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Registered reports

by  /  14 June 2013

CONNECTIONS’s columnist Jon Brock explores the connections between the brain, social skills and autism.Read more columns »

These are fast-moving times for autism research. Every week brings a new swath of research findings that promise fresh insights into the causes of autism, its diagnosis and treatment. Yet, beneath the flurry of publications, the reality is that progress has been painstakingly slow.

One reason, unfortunately, is that many published studies contain results that turn out not to be true. This isn’t because scientists are lying or fabricating their data. It is a consequence of the way science is done and the pressures on researchers to produce results.

The scientific approach is meant to guard against erroneous findings. Statistical analyses are used to indicate how likely it would be to get similar results just by chance. By convention, a result is only considered to be statistically significant if there’s less than a five percent chance of it being a fluke. So, naively, we might expect 95 percent of published research findings to be true.

The problem is that, as researchers, we are under pressure to find and report significant results. It’s much harder to get results published — particularly in high-profile journals — if they’re not statistically significant. And often, we have a vested interest in the hypothesis we’re testing. We’re testing our own ideas and, naturally, we want our ideas to be right.

We also have a lot of freedom in the analyses we choose to conduct and the outcomes we choose to report. If the data don’t quite come out as significant, we can always try a slightly different analysis, collect a few more data points, or find a reason to throw out data that don’t fit the general pattern. And we can keep going until we get a statistically significant result.

The more we poke around, the more likely we are to find a significant effect — and the more likely that the effect we end up reporting is just a fluke.

Research plans:

Awareness of this problem is growing. Last week, in a letter to the British newspaper The Guardian, U.K. neuroscientists Chris Chambers and Marcus Munafo called for the widespread introduction of a new form of journal article, the ‘registered report,’ which they hope will address the issue.

The journal Cortex, where Chambers is an associate editor, is already trying out registered reports. Before they even begin to collect their data, researchers have to submit a proposal to the journal, detailing exactly what they are going to do. This includes the analyses they plan to conduct, as well as the methods they will use to collect the data.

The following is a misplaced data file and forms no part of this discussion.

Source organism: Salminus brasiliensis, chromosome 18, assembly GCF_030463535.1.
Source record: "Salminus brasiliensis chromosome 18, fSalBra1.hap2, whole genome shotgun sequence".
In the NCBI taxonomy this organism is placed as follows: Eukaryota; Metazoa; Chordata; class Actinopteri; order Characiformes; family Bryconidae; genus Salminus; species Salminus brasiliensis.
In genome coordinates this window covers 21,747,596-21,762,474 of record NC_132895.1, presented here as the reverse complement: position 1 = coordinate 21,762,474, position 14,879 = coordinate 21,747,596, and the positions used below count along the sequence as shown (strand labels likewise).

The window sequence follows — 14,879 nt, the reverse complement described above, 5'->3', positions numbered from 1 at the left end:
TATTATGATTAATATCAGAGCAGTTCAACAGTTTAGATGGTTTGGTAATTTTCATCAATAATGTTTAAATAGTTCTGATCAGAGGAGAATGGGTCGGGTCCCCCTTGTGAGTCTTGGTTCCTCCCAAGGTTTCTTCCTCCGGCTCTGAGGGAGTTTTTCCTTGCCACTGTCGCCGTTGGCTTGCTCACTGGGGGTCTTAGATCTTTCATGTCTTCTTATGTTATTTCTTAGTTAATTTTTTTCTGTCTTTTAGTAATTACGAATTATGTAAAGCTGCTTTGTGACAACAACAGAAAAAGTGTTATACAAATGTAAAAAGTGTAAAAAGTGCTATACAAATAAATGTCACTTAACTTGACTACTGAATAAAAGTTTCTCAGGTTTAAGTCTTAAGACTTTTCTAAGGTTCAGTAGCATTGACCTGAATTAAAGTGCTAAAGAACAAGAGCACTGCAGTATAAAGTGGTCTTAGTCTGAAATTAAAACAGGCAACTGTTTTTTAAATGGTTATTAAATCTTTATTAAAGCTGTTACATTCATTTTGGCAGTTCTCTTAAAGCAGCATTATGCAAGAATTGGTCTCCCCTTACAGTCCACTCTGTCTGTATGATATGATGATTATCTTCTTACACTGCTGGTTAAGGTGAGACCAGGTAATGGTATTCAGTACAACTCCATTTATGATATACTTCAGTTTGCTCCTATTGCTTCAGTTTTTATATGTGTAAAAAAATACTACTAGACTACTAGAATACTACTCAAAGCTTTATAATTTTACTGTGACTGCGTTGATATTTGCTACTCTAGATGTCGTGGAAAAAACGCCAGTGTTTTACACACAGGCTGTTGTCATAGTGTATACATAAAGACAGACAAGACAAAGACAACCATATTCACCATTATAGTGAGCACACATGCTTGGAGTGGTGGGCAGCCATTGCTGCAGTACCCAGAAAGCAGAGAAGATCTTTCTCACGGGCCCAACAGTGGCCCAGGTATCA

Bastian – statistically-funny.blogspot.comIt was getting harder and harder to find a truly meaningful relationship at the medical journal happy hour.

Once the data are in, the paper is accepted not based on the results, but on whether the researchers did exactly what they said they would. 

There’s no room for fudging. Whatever the results turn out to be (significant or otherwise), we will know exactly how much we can trust them.

A similar approach is already standard practice in medical research. Before testing a new drug in a clinical trial, researchers have to state exactly what outcomes they are looking for.

However, trials of other forms of treatment or intervention often go unregistered. Researchers don’t want to commit to a single outcome measure, presumably because they’re not sure from the outset what the best measure might be. But if they’re allowed to pick and choose their outcome measures after the event, there’s a good chance of there being at least one measure that appears to support the treatment — even if the treatment is completely ineffective.

The proposal for registered reports is a recognition that we need to apply the same standards to all research, not just clinical trials.

Of course, it’s often the case that the most interesting findings are the ones we least expect. Many important scientific findings were discovered by accident. And there’s nothing intrinsically wrong with reporting findings that weren’t predicted.

Still, we should always be skeptical about findings that weren’t predicted. And of course, if the effects are real, then further studies should replicate the results.

Registered reports should be seen as the gold standard for research. They’re not the solution to all of the challenges facing autism research — or science in general. But they may be a way of identifying those findings in which we can have a high degree of confidence.

Jon Brock is a research fellow at Macquarie University in Sydney, Australia. He also blogs regularly on his website, Cracking the Enigma. Read more Connections columns at »

7 responses to “Registered reports”

  1. D.A. says:

    -“A similar approach is already standard practice in medical research. Before testing a new drug in a clinical trial, researchers have to state exactly what outcomes they are looking for.
    However, trials of other forms of treatment or intervention often go unregistered.”

    I always found this strange: think about all psychological research related to psychological disorders/ findings, which to me seem directly related to people’s well-being. It amazes me that pre-registration hasn’t been required decades ago for these very important research findings.

    -“Registered reports should be seen as the gold standard for research.”

    Hear, hear !!

  2. ASDDad says:

    “Yet, beneath the flurry of publications, the reality is that progress has been painstakingly slow.”